There’s a great op-ed from Edward Luce at the Financial Times on the baleful influence of what might be termed the “media-telecommunications-technology complex”. If Mr. Luce is correct, the reason that highspeed Internet connectivity in the U. S. lags behind that in other developed countries can be summed up in two words: blame Comcast. Here’s the beginning:
If Dwight Eisenhower had General Motors and George W. Bush had Halliburton, Barack Obama arguably has Comcast. US presidents are often linked to one or two corporations that donate a lot of money to them and then benefit from their actions. Comcast, which is America’s largest cable television and internet provider and is a near monopoly in most of its largest cities, is no exception.
I’ll give my honest opinion here. I think that Standard Oil, General Motors, General Electric, Microsoft, and other companies that have grown to greatness have been helped enormously by rent-seeking but each of them originally had some core competence at which they excelled. I see no evidence that cable companies have ever excelled at anything other than rent-seeking. Maybe that’s the wave of the future.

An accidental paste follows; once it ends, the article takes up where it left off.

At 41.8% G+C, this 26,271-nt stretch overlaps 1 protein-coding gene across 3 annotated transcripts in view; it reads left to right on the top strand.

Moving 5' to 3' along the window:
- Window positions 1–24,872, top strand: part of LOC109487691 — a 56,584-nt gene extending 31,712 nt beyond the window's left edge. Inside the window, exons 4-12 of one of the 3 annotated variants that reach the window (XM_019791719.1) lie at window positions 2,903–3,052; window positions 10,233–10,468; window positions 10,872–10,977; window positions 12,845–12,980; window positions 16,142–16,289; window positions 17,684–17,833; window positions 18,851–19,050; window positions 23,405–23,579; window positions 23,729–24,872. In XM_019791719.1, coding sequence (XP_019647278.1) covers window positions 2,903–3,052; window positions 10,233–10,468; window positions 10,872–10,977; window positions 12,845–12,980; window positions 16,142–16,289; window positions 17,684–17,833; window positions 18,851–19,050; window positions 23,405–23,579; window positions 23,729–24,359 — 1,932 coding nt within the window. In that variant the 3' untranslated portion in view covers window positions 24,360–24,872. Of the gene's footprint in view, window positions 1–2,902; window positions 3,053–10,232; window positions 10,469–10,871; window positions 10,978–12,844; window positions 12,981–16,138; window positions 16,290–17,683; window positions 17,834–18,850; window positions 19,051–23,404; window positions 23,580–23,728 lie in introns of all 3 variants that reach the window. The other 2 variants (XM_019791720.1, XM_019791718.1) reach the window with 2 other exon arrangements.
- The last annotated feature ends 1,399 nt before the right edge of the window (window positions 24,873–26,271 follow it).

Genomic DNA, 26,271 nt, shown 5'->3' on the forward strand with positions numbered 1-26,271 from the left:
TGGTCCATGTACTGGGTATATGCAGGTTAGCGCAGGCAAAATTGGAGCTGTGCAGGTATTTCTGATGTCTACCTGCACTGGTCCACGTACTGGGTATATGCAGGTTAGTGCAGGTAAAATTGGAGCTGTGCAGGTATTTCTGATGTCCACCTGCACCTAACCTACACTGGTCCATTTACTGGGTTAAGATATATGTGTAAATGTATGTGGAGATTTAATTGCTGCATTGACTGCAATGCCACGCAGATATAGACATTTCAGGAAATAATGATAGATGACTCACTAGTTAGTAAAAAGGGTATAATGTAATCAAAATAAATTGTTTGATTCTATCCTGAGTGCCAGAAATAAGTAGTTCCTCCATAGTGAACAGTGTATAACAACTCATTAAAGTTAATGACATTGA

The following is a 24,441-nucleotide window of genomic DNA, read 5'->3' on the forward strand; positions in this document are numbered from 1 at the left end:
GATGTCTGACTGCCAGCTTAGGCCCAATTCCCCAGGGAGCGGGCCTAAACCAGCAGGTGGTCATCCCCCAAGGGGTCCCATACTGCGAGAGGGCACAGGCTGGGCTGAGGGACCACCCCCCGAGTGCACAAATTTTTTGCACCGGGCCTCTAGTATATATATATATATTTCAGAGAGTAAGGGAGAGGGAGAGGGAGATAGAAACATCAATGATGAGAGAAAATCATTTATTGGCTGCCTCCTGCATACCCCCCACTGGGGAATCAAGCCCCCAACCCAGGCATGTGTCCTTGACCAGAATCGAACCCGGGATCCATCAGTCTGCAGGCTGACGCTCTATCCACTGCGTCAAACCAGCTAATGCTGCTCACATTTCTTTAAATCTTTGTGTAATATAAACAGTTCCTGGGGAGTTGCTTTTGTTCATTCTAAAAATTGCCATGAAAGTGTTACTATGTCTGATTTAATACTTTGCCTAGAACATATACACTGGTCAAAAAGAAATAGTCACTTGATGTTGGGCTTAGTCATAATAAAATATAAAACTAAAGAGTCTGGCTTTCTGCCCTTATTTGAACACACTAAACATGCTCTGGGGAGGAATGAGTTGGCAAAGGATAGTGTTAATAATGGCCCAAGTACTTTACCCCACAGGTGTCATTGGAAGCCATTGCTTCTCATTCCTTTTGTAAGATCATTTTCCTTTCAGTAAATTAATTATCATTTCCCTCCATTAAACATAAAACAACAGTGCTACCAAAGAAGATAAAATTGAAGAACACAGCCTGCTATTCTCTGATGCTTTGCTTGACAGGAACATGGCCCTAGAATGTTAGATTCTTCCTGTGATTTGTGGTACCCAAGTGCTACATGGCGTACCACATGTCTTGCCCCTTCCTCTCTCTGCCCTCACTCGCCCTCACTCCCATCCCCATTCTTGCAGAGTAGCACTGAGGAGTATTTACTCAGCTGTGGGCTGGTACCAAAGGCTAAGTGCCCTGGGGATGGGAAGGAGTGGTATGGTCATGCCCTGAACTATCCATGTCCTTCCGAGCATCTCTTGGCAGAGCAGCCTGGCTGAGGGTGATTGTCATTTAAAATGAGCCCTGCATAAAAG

Every so often I get a full court press from Comcast on subscribing to a full package of cable TV, Internet service, and phone service from them. I always give the same answer. I lose cable and Internet connectivity about once a week. Over the period of the last thirty years I have lost electrical power three or four times a year. I have lost my plain old landline telephone service, briefly, twice over the last thirty years. When Comcast provides service as reliably as the phone company, I’ll consider it.
Don’t underestimate how important a story this is. Arguably, a lot of the increase in welfare over the last several decades has been in the form of consumer surplus. Companies like Comcast whose essential business plan is to capture an increasing amount of the consumer surplus for its own make us all worse off and, significantly, reduce our competitiveness with other countries.